January 26, 2018

Unique Oil Spill in East China Sea Frustrates Scientists

The Iranian oil tanker Sanchi recently caught fire and sank in the East China Sea, releasing thousands of tons of natural gas condensate—a volatile petroleum product that has never spilled into the sea in large quantities. Scientists say it is difficult to contain and monitor, and its chemical components can linger for weeks or months.

January 25, 2018

Are There Zombie Viruses in the Thawing Permafrost?

Scientists are excavating human and animal remains in Alaska to better understand pathogens, bacteria and viruses, preserved for centuries in frozen ground, that could be coming back to life as the Arctic's permafrost thaws from the effects of climate change. Read more from ICN about the impacts of Alaska's thawing permafrost.

How to Save a Town from Rising Waters

Isle de Jean Charles, home to the Biloxi-Chitimacha-Choctaw, has lost 98 percent of its land since 1955. A government-funded resettlement of the dwindling population there is a test case for climate refugees in the future.

January 24, 2018

Scientists Sue EPA Over Its Policy on Advisory Boards

The Union of Concerned Scientists has filed a lawsuit against the Trump administration over  the EPA's policy to block scientists who receive EPA grants from serving on the agency's advisory boards. The suit alleges the policy violates the Federal Advisory Committee Act, is designed to make it easier to roll back regulations, and "is an attack on science itself."

Bigger, Faster Avalanches,Triggered by Climate Change

Climate change was the culprit behind two major glacial collapses that caused massive avalanches in Tibet in 2016, a new study suggests. As glaciers around the world retreat from warming temperatures, and as more rainfall saturates the ground beneath them, scientists warn these rare collapses could happen more frequently.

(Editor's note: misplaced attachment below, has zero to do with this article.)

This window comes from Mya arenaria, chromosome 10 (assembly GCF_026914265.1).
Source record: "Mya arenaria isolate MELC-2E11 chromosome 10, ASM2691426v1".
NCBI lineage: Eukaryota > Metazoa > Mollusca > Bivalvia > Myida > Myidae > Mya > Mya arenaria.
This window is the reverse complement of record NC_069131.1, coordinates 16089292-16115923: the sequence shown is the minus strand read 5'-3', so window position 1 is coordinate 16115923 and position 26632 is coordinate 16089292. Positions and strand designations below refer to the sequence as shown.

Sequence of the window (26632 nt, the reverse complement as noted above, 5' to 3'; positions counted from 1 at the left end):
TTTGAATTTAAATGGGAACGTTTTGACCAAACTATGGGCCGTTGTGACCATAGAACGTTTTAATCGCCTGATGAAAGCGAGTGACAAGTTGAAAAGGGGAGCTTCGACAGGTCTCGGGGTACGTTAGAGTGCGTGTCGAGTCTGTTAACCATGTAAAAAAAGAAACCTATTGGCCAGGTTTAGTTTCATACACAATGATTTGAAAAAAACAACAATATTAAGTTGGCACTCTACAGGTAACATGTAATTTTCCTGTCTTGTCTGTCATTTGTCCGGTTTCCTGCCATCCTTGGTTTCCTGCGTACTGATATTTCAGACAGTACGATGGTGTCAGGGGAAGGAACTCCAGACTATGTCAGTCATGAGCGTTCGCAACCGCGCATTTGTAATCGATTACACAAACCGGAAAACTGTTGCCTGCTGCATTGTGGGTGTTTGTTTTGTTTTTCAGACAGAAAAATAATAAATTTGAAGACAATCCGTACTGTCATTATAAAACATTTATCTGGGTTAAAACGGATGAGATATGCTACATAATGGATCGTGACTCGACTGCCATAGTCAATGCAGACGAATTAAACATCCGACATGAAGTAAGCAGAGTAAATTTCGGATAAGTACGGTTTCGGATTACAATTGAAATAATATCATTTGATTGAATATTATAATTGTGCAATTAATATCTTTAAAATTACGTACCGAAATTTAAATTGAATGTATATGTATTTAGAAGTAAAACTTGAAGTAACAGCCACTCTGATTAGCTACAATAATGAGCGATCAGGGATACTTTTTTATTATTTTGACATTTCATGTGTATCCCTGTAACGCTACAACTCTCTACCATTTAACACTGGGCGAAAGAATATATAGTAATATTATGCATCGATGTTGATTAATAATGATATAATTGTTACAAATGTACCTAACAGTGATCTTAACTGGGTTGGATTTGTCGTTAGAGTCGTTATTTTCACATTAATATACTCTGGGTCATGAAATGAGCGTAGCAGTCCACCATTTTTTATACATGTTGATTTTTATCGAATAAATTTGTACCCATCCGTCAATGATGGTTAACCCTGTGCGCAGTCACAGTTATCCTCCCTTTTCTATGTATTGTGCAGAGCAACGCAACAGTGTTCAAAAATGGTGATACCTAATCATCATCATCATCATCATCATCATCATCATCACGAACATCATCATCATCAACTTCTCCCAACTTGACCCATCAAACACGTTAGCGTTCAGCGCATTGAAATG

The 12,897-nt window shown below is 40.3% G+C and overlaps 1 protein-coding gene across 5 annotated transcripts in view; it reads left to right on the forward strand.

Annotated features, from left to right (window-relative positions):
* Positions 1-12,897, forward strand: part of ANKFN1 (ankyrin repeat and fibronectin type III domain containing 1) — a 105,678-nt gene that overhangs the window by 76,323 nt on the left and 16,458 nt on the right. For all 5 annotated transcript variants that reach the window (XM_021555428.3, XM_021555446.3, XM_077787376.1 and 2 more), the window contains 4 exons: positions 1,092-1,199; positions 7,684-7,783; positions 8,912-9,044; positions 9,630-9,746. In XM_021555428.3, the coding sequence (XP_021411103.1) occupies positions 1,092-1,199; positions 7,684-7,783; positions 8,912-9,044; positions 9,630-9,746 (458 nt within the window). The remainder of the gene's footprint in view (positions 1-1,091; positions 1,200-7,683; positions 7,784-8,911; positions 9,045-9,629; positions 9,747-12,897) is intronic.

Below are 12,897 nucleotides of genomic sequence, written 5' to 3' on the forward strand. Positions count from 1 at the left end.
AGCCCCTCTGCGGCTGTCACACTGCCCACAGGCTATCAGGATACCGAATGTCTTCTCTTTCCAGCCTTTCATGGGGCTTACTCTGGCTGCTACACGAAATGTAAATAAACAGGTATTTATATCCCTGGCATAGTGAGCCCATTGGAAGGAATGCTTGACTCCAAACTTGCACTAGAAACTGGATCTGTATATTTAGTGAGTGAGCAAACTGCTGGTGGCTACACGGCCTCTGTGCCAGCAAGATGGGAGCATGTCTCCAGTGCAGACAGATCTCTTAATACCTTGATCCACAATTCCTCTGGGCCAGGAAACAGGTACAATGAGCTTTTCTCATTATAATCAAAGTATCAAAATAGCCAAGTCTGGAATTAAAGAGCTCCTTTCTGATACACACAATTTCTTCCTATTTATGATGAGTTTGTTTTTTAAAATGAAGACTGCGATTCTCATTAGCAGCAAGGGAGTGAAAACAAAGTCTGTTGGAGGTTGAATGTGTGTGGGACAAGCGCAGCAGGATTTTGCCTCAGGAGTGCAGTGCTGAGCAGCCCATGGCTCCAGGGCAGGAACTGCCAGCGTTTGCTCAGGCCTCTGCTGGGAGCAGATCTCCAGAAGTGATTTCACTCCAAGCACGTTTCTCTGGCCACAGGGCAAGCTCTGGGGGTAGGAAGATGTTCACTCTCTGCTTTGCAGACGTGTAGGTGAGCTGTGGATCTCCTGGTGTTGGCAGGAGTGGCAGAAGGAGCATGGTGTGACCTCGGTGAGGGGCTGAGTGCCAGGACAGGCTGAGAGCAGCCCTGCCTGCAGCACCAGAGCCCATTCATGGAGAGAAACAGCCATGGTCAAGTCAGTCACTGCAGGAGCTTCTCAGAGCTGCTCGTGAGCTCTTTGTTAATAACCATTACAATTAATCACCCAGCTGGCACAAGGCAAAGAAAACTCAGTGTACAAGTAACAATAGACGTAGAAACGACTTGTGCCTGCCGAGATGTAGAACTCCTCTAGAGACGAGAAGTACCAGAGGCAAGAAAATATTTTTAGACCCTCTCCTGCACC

Shrinking Mountain Glaciers Are Affecting People Downstream

In a new study of 56 glacier drainage basins around the world, about half were shown to have already reached a critical tipping point, in which he amount of freshwater that runs off mountain glaciers each year begins to decline, threatening the availability of drinking water in nearby communities.

January 23, 2018

Trump Would Open Nearly All U.S. Waters to Drilling. But Will They Drill?

At least 15 governors of coastal states—one-third of them Republican—have now publicly opposed the Trump administration's offshore drilling plan, which would open  more than a billion acres off the coasts to oil and gas companies. But most of the nation's oil reserves that could still turn a profit are in waters already open to drilling. Read more from ICN about the legal cracks in the Interior Department's offshore drilling plan.

U.S. Mayors View Climate Change as Pressing Urban Issue, Survey Shows

Nearly 70 percent . of big-city mayors say cities should play a strong role in reducing the effects of climate change, according to a new survey of 115 mayors by the Boston University Initiative on Cities. But there's a sharp partisan divide on climate science: Ninety-five percent of Democratic mayors said they accept the scientific consensus that climate change is caused by human activity, compared to only half of Republican mayors who shared that view.

How Engineering Earth’s Climate Could Seriously Imperil Life

If geoengineers were to add 5 million tons of sulfur dioxide into the stratosphere every year for 50 years to curb climate change, and then suddenly stopped, the spike in temperatures and changes in precipitation could kill off species in droves and send ecosystems into chaos, according to a new study.

Climate Change Could Make Borrowing More Expensive

As climate change causes more extreme weather, bond rating agencies like Moody's Investors Service and S&P Global Ratings are looking to climate models to help them decide how they should incorporate disaster forecasting in calculating grades they give to government debt and companies.

January 22, 2018

New Climate Censorship Tracker Comes Online

Columbia University and the Climate Science Legal Defense Fund have launched the Silencing Science Tracker, a database of media reports that helps track censorship, personnel changes, budget cuts and other federal actions that hinder climate change research.

The Great Crack-Up

NASA has long employed satellites to monitor polar ice and climate changes from space, but their view is from more than 300 miles up. NASA's IceBridge mission is filling in the finer details by helping scientists measure smaller changes in ice and snow cover.

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